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Human Resources

Tackling International Data Exchange

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In today’s global economy, the supply chains of brands and retailers can stretch far and wide and include outsourced manufacturing in dozens of countries.

Outsourcing of manufacturing does not absolve responsible companies from making sure that this contracted work is performed in ways that protect the health, safety and human rights of workers, and to ensure that manufacturing processes do not further harm the environment. The reputation of brands and retailers can be irreparably damaged by allegations of “sweat shop” abuse or careless oversight of harmful manufacturing processes.

Forward-thinking brands and retailers have developed comprehensive corporate social responsibility programs that include inspecting and monitoring outsourced factories: Many of these companies have joined various multi-stakeholder groups to work with other brands and retailers to help create sustainable improvements in outsourced factory practices.

One of the major barriers to faster progress in achieving outsourced factory improvements is the free flow of information about factory conditions among all of the brands and retailers sourcing products from the same place. There is no shortage of reasons why this data exchange does not yet exist: Approaches to factory auditing have not been harmonized, and the free-flow exchange of factory audit information faces legal, ownership, anti-trust and confidentiality issues.

The current landscape of audit software tools falls into the classical islands of automation realm — being useful for their primary purpose of helping companies manage their own compliance work, but less useful when trying to collaborate with others. Even if these stand-alone databases could talk to one another, there are no recognizable international technical standards that could facilitate the exchange of this audit information at the field-by-field data element level that would support proper data mapping.

I first became aware of the need for these sorts of standards through my work with Reebok and adidas Group. In my capacity as executive director of the nonprofit Fair Factories Clearinghouse (FFC), I asked ARTS to take on the development of these audit technical standards. As a longtime ARTS board member, I believe that the ARTS methodology of involving retailers and software companies in the development of industry standards is critical to tackling a new data exchange issue this complex.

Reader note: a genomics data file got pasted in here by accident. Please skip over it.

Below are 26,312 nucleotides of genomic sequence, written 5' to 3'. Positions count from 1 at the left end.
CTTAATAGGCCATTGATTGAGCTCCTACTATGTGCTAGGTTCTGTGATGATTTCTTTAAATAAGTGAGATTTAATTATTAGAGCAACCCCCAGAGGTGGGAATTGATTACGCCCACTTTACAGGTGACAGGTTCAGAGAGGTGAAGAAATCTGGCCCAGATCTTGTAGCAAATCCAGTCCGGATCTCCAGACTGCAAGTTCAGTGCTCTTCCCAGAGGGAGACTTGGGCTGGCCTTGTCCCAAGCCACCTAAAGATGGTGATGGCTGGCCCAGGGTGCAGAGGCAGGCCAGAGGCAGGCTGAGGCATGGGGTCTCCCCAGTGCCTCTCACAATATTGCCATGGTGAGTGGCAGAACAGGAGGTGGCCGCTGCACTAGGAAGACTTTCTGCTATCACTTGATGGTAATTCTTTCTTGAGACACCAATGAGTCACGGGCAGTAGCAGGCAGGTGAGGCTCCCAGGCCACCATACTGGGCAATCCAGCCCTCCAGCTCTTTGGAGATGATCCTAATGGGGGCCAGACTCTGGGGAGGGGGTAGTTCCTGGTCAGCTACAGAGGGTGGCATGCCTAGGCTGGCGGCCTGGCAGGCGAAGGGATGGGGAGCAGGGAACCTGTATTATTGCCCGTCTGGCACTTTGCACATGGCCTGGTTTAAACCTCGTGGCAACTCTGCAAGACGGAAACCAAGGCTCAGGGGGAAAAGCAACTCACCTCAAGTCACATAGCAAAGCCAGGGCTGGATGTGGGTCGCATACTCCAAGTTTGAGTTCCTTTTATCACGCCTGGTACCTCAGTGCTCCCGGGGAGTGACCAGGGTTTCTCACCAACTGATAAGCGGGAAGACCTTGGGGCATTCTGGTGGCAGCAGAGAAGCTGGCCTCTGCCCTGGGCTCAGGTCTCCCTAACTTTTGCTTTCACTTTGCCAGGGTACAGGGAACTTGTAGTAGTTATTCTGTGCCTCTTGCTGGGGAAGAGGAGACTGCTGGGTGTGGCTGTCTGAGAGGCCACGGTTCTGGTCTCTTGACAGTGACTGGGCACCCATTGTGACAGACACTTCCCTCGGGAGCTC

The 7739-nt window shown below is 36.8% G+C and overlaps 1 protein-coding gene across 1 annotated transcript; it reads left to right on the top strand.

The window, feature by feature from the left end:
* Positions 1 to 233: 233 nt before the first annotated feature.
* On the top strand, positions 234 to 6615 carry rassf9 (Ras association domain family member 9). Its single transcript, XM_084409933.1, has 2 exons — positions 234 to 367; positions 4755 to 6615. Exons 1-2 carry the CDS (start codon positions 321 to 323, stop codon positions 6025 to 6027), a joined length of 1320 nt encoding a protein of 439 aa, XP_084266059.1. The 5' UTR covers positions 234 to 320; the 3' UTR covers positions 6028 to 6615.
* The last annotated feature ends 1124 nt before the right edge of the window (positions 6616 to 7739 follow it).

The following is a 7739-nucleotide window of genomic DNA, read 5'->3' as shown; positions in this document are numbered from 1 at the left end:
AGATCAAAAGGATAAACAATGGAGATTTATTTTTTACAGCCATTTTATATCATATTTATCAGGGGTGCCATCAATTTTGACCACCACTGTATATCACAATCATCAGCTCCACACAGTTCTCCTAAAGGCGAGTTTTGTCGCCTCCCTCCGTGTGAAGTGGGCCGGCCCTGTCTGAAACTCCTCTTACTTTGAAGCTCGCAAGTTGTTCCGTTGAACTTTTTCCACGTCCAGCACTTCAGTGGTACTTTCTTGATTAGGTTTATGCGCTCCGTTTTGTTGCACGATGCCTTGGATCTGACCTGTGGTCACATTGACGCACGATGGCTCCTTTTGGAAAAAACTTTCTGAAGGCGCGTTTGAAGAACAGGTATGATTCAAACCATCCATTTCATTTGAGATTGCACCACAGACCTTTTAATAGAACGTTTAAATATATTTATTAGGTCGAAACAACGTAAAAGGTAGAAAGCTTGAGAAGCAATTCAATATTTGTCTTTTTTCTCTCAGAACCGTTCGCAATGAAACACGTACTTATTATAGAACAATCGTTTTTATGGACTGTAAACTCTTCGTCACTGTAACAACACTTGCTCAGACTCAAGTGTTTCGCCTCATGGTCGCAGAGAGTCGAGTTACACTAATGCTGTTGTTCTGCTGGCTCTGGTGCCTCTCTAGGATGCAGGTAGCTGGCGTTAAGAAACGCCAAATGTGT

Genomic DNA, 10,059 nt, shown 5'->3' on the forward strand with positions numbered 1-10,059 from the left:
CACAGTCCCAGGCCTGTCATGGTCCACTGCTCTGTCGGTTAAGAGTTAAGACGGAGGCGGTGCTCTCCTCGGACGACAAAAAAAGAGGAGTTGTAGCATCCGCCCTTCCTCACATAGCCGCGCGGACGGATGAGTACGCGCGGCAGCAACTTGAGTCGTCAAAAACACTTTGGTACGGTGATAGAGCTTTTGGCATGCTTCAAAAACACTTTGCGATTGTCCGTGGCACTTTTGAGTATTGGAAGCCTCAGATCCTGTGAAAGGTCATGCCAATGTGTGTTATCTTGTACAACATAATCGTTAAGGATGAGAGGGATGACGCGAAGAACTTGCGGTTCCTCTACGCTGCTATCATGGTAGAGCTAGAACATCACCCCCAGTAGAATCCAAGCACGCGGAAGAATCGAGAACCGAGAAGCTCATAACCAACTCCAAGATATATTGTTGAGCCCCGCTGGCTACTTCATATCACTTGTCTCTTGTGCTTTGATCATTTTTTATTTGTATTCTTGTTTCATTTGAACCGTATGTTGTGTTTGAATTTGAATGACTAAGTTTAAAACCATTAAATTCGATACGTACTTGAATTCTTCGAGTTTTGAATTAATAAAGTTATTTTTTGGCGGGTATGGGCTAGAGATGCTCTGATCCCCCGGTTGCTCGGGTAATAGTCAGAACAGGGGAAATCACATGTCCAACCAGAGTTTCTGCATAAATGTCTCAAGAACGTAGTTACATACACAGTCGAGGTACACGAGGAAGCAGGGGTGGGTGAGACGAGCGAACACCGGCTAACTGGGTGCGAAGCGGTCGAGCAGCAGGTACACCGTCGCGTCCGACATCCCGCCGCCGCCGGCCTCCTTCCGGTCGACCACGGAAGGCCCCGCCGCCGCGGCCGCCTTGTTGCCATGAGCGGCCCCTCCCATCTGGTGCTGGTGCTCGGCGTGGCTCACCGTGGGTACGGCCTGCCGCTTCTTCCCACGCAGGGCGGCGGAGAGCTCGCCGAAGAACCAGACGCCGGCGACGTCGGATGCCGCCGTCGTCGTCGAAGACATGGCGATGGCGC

The ARTS audit exchange team has begun its work, and the international support behind this long-overdue data exchange issue has been gratifying. In addition to FFC, other important nonprofit organizations have joined the ARTS audit exchange team, including Washington D.C.-based Fair Labor Association (FLA), London-based Supplier Ethical Data Exchange (Sedex) and Brussels-based Business Social Compliance Initiative (BSCI). In addition, this initiative has been closely linked to the Paris-based Global Social Compliance Programme’s Expert Working Group on data sharing. Collectively, these nonprofits represent the corporate social responsibility needs of thousands of retailers and suppliers.

ARTS’ unique approach to developing technical standards can help this newly created international coalition create a new data exchange technical standard that can go a long way to improving worker conditions in outsourced manufacturing, tightening up supply chain security and protecting the environment from harmful manufacturing practices.

The next face-to-face meeting of this work group will take place at the ARTS Quarterly Meeting, November 7-9 in Delray Beach, Fla., and we hope to release the first version of this standard at the NRF Annual Convention & EXPO in January.